It's been a while since we've posted a blog. It was just one small sacrifice to bring you all some really cool projects over the past few months like the Corn Belt Almanac and the Farm Fresh Fundraising Dinner. We'd like to break the drought with a blog helping you out with your extreme case of writer's block, or as I call it, "writer's drought."
If you’ve never experienced a writing drought (or at least writer’s block), you’re either lying or you’re James Patterson. We’ve all had those long weeks where we sit down at the desk, fingers ready to go on the home row, and then, like the last twelve times you tried, nothing happens. It’s an interesting problem for a writer, either if some of you may write on your free time or if writing is paying the rent. All of this stress can leave you feeling as listless and unmotivated as left-shark. So what does a passionate writer do when it just doesn’t feel right? How does a writer manage when that feeling lasts weeks, months, possibly years?
As someone who experienced this first hand, it can be pretty depressing. There was nothing more I wanted than to be a writer. I told everyone that asked that I wanted to write books when I grew up. I was given the “Most likely to be a best selling author” honor in high school that I hung right over my desk to motivate me. I spent four years of college trying to improve my skill. During college, though, I stopped accumulating actual writings. Instead I had only numerous documents for failed stories containing a sentence or two...a whole paragraph if it was a good day. On a bad day, I’d spend more time balancing finances to see how long I could last in a micro-home.
Just like any other medical issue I have, I took my problem to the internet. Most articles gave the same, overly positive advice of “just write anything” or something more adventurous like, “go for a walk!” I sat down to “just write anything” and nothing happened. Walking was nice, but I didn’t exactly solve the problem. With the internet essentially useless in my efforts, I tackled the issue from a different angle. My thinking was that if I had a problem, just like any illness, I had to beat it at the source. It wasn’t hard to figure out why I wasn’t writing when I thought about it: I was afraid of it. I was afraid of failing. I was afraid of my work not being taken seriously. I was afraid I was lied to my whole life, and I wasn’t as good as people told me. I only needed to take a few steps to break out of my drought and let inspiration finally pour it’s life-giving waters over me.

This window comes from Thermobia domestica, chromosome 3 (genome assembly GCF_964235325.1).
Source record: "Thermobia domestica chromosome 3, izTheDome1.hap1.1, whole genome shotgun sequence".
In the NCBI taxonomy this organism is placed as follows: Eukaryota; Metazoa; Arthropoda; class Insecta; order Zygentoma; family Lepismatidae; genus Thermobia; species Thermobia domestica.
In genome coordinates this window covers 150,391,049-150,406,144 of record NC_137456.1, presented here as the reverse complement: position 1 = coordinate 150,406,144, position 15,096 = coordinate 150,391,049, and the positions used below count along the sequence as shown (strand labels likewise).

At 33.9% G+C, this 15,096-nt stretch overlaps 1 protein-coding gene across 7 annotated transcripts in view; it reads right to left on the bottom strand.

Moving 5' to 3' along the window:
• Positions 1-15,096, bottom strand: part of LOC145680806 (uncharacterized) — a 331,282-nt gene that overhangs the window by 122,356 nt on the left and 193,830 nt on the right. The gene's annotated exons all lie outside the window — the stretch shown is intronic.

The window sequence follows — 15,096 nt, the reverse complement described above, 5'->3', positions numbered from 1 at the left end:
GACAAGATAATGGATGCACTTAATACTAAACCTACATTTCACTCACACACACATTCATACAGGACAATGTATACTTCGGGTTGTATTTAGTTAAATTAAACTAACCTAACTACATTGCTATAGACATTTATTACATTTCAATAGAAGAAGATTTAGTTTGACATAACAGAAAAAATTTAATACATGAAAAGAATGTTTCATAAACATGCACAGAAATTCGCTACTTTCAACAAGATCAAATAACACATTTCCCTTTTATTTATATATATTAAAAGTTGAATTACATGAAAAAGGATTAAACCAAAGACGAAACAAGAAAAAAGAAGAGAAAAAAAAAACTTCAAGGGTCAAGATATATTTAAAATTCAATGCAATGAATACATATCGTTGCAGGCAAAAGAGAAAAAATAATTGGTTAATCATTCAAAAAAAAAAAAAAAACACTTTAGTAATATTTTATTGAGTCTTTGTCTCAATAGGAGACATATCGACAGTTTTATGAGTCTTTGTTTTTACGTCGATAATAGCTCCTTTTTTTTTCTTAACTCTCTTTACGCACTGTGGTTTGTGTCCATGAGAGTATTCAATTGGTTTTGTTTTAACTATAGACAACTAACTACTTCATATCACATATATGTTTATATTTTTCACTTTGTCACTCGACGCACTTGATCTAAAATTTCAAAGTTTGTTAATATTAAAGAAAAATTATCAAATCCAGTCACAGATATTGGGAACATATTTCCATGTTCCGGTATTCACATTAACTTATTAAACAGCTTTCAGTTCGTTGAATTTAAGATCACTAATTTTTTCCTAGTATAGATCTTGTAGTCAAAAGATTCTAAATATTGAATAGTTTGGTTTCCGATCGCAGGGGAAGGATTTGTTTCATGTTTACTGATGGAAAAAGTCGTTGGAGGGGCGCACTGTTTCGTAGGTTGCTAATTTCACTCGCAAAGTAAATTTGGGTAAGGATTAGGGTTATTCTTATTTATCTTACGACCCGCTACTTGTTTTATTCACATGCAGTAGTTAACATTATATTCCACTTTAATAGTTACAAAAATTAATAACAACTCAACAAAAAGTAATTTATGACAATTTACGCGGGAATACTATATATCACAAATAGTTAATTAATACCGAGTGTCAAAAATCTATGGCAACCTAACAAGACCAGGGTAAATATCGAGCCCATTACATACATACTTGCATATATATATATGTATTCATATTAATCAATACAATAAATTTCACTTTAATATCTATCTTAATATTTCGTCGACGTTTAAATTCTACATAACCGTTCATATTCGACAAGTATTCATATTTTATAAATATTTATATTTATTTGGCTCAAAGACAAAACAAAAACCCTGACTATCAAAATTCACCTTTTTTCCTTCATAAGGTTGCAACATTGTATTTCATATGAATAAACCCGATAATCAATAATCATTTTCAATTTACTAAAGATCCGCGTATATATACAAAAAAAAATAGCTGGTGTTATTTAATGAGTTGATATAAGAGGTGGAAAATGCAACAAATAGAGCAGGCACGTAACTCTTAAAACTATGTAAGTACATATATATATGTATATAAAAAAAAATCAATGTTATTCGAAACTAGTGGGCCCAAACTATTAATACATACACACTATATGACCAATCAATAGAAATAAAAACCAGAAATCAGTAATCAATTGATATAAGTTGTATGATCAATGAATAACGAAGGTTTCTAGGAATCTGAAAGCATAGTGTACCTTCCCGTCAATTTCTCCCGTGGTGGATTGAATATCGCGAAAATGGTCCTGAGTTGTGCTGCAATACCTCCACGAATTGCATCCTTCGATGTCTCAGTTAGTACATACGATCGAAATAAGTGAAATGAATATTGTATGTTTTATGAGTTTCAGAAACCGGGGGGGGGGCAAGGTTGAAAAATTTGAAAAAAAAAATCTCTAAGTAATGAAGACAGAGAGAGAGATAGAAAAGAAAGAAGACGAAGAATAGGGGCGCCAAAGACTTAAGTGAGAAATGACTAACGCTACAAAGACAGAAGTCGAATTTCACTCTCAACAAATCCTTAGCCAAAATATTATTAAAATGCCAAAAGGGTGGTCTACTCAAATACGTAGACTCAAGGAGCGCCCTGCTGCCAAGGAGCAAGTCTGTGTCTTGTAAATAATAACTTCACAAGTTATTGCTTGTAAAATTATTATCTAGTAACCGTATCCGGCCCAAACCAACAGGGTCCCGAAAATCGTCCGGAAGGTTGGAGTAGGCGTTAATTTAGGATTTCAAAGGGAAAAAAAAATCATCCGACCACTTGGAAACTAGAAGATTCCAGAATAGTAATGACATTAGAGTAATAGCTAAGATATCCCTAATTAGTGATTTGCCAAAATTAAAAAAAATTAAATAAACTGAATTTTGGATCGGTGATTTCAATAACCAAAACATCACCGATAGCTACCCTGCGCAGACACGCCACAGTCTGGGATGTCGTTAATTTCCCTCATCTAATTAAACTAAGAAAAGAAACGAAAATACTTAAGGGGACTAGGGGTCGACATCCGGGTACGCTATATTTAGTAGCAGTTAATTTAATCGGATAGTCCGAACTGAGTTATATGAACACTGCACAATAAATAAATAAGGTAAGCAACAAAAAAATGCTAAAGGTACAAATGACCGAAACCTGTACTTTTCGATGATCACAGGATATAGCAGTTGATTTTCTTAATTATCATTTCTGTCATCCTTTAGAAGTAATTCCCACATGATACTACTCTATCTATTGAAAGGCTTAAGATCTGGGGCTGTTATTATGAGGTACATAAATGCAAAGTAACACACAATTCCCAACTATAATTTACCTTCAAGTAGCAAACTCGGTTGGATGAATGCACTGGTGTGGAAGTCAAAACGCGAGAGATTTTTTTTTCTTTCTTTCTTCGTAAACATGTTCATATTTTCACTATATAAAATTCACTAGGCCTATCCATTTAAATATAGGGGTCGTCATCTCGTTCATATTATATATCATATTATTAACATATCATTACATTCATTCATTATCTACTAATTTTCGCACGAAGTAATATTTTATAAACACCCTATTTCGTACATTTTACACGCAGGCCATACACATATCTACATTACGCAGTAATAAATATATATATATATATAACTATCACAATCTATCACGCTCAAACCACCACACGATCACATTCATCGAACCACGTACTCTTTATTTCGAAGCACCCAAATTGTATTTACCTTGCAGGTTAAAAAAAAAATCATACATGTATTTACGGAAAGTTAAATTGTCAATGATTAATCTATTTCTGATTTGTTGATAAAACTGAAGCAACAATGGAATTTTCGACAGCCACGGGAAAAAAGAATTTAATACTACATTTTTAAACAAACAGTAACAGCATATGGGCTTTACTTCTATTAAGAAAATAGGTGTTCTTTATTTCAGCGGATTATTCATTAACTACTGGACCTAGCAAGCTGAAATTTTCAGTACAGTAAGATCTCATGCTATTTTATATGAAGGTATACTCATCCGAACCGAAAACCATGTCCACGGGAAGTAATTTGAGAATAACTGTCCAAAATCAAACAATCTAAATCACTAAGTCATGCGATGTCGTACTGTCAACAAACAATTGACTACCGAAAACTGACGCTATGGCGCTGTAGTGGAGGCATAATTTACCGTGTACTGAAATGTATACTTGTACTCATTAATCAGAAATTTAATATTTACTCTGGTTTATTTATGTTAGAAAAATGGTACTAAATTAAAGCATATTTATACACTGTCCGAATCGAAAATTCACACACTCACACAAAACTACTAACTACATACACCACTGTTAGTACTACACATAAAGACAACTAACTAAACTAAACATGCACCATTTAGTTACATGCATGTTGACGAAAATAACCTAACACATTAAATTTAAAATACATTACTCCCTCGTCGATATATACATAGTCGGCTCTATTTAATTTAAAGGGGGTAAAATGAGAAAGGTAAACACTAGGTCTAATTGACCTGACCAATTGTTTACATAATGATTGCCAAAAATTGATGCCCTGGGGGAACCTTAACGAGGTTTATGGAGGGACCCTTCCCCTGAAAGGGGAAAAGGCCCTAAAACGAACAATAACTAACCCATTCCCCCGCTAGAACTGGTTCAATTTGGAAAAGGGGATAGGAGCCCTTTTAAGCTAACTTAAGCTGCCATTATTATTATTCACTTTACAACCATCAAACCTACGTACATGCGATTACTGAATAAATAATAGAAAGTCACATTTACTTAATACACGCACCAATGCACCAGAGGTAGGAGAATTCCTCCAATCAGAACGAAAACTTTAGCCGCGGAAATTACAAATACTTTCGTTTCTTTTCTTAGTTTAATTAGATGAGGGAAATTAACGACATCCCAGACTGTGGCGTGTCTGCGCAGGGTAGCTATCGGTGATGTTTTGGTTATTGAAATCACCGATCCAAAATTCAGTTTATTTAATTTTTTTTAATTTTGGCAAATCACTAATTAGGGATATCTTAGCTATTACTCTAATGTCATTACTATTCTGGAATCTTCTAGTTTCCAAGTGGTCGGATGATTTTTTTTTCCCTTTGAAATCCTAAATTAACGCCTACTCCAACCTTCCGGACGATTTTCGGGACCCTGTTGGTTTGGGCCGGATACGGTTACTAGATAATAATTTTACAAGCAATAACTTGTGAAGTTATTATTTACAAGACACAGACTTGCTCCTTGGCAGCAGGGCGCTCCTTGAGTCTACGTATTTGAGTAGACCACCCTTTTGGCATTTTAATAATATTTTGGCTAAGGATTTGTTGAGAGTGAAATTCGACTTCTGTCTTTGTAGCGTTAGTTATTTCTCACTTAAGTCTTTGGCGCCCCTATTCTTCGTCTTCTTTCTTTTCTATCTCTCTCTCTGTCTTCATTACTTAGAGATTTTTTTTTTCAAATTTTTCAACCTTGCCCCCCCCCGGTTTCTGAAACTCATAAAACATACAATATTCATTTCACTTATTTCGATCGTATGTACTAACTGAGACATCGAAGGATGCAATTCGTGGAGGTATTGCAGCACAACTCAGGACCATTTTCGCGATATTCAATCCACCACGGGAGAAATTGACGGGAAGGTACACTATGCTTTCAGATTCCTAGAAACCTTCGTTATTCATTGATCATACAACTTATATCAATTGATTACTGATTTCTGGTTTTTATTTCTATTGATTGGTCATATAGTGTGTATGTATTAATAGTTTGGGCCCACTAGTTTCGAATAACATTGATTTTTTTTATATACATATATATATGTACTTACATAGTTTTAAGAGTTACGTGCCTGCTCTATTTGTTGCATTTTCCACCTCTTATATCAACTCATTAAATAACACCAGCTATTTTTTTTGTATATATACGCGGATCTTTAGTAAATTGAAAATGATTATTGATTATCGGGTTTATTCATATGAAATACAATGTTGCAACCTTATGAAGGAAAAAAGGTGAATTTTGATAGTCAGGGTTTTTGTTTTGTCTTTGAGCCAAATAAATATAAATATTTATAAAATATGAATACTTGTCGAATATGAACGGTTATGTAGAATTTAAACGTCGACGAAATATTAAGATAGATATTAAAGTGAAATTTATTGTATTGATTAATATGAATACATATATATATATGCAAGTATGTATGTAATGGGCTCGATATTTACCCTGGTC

Read the books you loved as a kid.
When I felt like I lacked inspiration, I wondered what gave me so much enthusiasm and drive to be a writer. It certainly wasn’t reading the same Jane Austen novel over and over like I was forced to in college. I think any small child would turn and run from the life of a novelist if they were required to read Pride and Prejudice more than three times. No, it wasn’t until I was bored one day and picked up A Series of Unfortunate Events again when, for the first time in a long time, I felt that warmth you get from a good book. Instead of studying the simplicity and intelligence of the writing and feeling discouraged, I finally said to myself “This is what I want to do.” After I finished the first book, then the second, then the very last, I was scrambling for that feeling again. I pulled out all my old favorites from my shelves. From the hordes of books about unicorns and dragons to more young adult novels like Holes and Walk Two Moons, each book reminded me more and more of why I wanted to write and each book left me with the same feeling they did when I was a kid; to write a book that made someone feel the same way.
Don’t ask, make your friends read your work.
If the content and quality of your writing is what you’re worried about, get a second opinion. Right now I bet you’re thinking about the first person you shove your work at in a desperate plea for help. Sometimes all you need is that reassurance that you’re not so terrible after all. Plus, a set of fresh eyes is good for catching little mistakes you might have overlooked. If you’re stuck writing because you’re nervous about someone finding your ideas silly or too confusing, have someone read it! Why write a story to have no one see it? Don’t be afraid to be specific and ask about problem areas, either. Their advice will help it grow to exactly what you want it to be. Asking my friends to read my work isn’t as close to asking as it is to politely informing them that the document is already in their inbox. Criticism is important to me. Round-table critique days were my favorite: everyone’s grade depended on giving at least one bit of advice to everyone else’s work, most importantly, mine. Even now, I still have those comments saved to look back to when I’m stuck.
Don’t worry, just write.
Yes, I understand this sounds the same as “just write anything” but it’s not (totally). You have tasked yourself with completing a work of art, and just like any painter or musician, you have your own unique style that will set you apart from everyone else. “Just write anything” isn’t going to help you. You shouldn’t waste precious time on writing something that isn’t honest to who you are. Write what you know. Write the way only you know how. Promise me, it’s going to start out feeling awkward and messy but once you’re in the swing of it you won’t want to stop. Soon the words will come to you and it will feel just the same as it did before.
I read that drinking water can help too, but you should be staying hydrated anyway.
Writer’s drought is no-joke. It’s a tough world out there. It can be dry and hot and barren and all you want anyway is some water- so drink some!
-Erin O'Neil, Social Media Coordinator